The Scientific Computing Concentration is an interdisciplinary program in the application of computers to scientific inquiry. A longer title for the program might be "Computing within a Scientific Context."
The concentration focuses on four major areas: (1) computer program development, including the construction and implementation of data structures and algorithms; (2) mathematical modeling of natural phenomena (including cognitive processes) using quantitative or symbolic computer techniques; (3) analysis and visualization of complex data sets, functions and other relationships using the computer; and (4) computer hardware issues, including the integration of computers with other laboratory apparatus for data acquisition. The overall aim is to prepare the student to use computers in a variety of ways for scientific exploration and discovery.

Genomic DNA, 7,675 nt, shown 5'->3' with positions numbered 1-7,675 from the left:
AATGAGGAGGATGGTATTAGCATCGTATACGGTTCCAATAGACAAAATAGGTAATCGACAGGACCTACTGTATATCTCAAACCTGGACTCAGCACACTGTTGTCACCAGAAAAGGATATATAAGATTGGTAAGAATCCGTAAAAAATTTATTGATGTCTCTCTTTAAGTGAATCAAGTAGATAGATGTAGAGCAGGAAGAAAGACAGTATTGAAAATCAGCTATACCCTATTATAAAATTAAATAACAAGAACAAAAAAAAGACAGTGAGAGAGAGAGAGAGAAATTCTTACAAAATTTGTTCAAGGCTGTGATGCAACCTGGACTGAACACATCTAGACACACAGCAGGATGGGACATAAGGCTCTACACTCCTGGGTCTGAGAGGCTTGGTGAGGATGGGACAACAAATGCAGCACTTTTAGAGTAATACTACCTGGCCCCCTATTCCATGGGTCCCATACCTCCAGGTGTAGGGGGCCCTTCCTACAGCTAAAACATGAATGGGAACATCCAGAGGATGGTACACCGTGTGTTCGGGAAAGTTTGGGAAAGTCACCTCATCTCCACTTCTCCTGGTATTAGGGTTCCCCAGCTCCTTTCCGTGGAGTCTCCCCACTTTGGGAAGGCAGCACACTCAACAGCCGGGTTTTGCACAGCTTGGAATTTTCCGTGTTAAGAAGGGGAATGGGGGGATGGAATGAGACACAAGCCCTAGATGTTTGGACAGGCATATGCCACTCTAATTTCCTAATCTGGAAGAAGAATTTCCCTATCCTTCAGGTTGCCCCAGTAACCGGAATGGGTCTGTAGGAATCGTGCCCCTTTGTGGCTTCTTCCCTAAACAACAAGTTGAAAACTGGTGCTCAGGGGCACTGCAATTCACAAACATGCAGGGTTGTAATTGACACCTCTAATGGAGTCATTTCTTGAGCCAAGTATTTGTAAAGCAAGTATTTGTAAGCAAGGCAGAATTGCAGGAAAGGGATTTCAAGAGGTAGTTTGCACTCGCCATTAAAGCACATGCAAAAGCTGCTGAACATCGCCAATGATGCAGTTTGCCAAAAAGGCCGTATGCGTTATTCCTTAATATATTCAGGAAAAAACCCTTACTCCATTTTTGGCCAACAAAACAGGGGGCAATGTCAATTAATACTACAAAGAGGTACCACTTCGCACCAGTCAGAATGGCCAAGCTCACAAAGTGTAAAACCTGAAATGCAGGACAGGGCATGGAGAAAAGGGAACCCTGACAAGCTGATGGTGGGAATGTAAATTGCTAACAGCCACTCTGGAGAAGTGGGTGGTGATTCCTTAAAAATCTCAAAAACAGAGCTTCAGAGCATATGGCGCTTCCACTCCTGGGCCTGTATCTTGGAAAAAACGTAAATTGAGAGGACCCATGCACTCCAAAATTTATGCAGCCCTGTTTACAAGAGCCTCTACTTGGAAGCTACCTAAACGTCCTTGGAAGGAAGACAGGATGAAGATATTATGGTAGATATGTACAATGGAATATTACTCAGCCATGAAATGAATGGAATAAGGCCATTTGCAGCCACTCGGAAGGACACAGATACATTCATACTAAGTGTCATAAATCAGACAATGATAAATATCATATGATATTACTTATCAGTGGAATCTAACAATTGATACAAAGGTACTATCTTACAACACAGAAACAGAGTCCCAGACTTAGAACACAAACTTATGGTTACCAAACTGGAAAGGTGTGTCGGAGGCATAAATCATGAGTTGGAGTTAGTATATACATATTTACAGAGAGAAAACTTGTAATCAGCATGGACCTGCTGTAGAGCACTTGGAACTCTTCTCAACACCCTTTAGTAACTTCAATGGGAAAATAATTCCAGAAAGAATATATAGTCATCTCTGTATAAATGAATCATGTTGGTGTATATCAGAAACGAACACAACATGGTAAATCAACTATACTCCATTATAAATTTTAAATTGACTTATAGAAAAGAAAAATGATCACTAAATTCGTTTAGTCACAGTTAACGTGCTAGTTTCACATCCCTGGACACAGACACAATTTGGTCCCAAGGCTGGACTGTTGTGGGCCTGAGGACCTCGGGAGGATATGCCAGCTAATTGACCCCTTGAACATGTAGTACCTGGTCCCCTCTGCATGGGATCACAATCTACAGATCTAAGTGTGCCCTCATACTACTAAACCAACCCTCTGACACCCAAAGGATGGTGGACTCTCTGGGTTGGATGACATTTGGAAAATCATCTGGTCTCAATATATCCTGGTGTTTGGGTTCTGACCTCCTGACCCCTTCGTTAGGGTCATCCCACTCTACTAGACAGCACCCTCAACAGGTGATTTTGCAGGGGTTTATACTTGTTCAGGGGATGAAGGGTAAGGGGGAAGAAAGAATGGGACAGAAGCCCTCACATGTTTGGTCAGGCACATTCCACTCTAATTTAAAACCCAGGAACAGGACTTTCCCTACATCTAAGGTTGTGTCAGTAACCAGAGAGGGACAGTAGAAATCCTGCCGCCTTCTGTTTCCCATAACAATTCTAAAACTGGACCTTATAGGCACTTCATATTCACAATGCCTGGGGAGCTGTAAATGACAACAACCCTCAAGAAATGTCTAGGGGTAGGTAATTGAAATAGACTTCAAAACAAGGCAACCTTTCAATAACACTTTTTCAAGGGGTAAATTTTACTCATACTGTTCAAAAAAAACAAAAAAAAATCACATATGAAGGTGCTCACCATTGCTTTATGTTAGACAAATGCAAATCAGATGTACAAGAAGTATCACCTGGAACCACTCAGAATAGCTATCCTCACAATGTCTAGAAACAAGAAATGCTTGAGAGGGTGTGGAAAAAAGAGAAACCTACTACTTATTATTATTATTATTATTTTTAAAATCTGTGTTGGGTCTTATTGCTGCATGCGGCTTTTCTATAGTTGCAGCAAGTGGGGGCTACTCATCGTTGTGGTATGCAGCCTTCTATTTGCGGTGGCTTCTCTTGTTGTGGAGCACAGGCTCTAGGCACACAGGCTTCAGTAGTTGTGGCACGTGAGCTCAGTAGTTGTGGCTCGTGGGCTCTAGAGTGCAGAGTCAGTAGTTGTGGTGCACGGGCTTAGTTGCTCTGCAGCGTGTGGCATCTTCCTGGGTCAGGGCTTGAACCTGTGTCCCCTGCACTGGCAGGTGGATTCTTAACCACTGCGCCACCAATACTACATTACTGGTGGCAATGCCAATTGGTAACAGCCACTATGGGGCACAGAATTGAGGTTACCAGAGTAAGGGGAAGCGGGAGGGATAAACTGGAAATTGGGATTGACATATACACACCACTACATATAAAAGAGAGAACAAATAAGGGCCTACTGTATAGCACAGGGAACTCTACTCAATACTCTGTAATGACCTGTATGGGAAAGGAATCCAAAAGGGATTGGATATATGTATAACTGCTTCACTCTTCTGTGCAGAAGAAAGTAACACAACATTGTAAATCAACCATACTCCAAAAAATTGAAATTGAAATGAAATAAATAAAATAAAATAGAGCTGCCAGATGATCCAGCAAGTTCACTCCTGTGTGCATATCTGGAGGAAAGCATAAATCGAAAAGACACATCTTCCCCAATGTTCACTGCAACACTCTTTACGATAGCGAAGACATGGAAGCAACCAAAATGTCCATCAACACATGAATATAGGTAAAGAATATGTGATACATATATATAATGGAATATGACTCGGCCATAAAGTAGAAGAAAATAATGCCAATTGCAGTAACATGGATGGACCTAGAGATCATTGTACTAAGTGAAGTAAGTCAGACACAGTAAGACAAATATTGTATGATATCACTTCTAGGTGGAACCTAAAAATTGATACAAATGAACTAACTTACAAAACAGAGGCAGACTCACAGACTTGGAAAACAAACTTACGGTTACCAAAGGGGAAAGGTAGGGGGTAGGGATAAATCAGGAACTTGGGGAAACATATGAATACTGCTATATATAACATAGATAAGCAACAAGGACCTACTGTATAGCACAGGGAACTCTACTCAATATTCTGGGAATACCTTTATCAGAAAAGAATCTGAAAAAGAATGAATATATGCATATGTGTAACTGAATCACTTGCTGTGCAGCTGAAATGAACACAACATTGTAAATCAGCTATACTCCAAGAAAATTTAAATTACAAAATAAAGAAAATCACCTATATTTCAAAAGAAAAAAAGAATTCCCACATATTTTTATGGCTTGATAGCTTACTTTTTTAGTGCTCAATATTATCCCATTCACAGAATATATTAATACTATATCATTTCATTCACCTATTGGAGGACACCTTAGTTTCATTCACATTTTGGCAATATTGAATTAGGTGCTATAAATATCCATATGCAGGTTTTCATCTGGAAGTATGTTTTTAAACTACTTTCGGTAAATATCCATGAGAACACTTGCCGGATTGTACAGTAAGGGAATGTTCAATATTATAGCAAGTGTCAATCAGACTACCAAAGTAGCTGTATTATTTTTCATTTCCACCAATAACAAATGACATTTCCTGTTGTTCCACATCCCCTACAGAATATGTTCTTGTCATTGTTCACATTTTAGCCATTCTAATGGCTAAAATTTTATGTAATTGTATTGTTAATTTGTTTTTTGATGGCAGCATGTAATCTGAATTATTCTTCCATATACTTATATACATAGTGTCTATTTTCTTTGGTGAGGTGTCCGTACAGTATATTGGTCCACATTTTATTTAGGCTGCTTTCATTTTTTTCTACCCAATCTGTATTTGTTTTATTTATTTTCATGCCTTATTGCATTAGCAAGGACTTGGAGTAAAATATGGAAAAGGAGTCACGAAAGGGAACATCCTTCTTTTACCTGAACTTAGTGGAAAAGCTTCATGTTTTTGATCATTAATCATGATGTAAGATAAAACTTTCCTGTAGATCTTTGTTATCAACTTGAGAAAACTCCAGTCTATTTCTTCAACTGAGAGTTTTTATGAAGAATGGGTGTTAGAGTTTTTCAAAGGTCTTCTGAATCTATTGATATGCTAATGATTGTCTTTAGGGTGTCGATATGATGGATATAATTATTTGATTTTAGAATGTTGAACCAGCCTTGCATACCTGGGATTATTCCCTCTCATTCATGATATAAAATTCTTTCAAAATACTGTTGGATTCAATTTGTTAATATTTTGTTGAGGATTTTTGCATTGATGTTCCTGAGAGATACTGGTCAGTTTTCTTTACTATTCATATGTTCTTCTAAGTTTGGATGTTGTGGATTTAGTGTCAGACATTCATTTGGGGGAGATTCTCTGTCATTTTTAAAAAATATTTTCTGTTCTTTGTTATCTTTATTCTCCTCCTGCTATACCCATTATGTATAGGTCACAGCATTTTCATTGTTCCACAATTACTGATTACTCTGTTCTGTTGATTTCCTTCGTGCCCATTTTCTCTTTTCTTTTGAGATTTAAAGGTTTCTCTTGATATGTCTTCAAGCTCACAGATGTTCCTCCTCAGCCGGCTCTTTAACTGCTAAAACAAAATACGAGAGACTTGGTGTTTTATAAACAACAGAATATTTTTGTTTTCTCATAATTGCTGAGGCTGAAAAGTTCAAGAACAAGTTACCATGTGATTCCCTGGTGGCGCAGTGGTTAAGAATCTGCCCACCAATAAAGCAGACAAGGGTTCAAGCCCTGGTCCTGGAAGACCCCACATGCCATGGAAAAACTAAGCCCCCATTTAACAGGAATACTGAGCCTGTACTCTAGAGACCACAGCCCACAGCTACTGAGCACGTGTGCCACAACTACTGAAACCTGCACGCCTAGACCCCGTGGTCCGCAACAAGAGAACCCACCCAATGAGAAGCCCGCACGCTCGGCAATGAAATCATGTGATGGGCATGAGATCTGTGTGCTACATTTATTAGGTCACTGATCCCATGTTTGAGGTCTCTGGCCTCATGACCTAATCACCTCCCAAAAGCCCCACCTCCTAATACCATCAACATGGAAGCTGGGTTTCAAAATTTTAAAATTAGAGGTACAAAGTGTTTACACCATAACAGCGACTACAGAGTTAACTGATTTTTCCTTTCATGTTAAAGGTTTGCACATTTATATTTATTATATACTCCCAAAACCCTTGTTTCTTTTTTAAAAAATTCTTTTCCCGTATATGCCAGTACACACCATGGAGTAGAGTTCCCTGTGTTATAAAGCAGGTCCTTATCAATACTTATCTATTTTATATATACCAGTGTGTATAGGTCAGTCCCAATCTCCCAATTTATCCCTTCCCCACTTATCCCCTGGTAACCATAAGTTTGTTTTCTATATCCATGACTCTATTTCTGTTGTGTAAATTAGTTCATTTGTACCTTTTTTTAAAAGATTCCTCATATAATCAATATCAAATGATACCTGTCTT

The concentration in scientific computing requires a total of 3 units of Kenyon coursework. SCMP 118 Introduction to Computer Science (.5 units) serves as a foundation course for the program, introducing students to programming and other essential ideas of computer science.
Contributory courses have been identified in biology, chemistry, economics, environmental studies, mathematics, political science and physics (see list below). In these courses, computational methods form an essential means for attacking problems of various kinds.
Students in the concentration also will take at least half (.5) units of "intermediate" scientific computing courses. These courses have computational methods as their main focus and develop these methods extensively.
In addition to regular courses that are identified as "contributory" or "intermediate," particular special-topics courses or independent studies in various departments may qualify in one of these two categories. Students who wish to credit such a course toward the concentration in scientific computing should contact the program director at the earliest possible date.